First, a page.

Washington, December 2 (ANI): The latest data delivered back to Earth by the Herschel Space Observatory (HSO) is providing astronomers with a better understanding of the composition, temperature, density and mass of interstellar gas and dust-the fuel for star formation-in nearby galaxies and star-forming clouds.
Herschel, the largest infrared telescope ever launched, is designed to study some of the coldest objects in space, located deep in a region of the electromagnetic spectrum that is still largely unexplored.
Its massive one-piece mirror, which is almost one-and-a-half times larger than Hubble's, is delivering sharper images of the stars with coverage of a wider wavelength spectrum.
This new data is providing astronomers with a better understanding of the composition, temperature, density and mass of interstellar gas and dust, which is the fuel for star formation.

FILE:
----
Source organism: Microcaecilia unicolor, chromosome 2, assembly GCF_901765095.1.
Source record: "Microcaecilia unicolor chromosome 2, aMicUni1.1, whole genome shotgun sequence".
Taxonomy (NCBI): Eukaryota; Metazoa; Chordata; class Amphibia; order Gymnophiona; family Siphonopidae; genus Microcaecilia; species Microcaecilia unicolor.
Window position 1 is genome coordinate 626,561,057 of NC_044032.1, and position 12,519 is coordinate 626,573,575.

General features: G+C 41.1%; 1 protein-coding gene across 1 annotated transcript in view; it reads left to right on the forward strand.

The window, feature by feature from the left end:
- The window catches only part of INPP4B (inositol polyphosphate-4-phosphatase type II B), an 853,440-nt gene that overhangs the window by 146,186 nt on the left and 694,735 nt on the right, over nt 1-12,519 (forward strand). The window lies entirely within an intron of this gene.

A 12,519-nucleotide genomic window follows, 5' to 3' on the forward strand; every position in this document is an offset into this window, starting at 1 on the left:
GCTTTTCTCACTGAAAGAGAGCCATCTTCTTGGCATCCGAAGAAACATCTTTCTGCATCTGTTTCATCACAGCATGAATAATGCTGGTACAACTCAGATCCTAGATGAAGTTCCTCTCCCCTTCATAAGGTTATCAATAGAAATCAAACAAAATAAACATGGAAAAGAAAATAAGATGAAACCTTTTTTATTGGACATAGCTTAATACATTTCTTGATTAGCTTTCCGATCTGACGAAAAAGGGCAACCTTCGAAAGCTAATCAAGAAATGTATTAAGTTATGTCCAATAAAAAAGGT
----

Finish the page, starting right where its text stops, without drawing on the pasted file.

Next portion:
"Herschel is creating excitement not only in the scientific community, but the general public as well," said Chris Wilson, a professor in the Department of Physics and Astronomy at McMaster University in Canada.
"We are really entering a golden age for astronomy," he added.
The team of scientists, from seven countries, is examining the closest examples of every type of galaxy they can find to study the properties of the gas in the galaxies and determine how the properties of the gas relate to star formation.
"The far-infrared wavelengths probed by Herschel are absolutely crucial for understanding the physical processes and properties of the interstellar medium. This remains poorly understood, but we are getting a clearer picture of the wider environment in galaxies," said Wilson.
Scientists from institutes and universities around the world will be able to use Herschel for approximately four years, at which time it is expected to run out of liquid helium to keep its sensitive instruments cold. (ANI)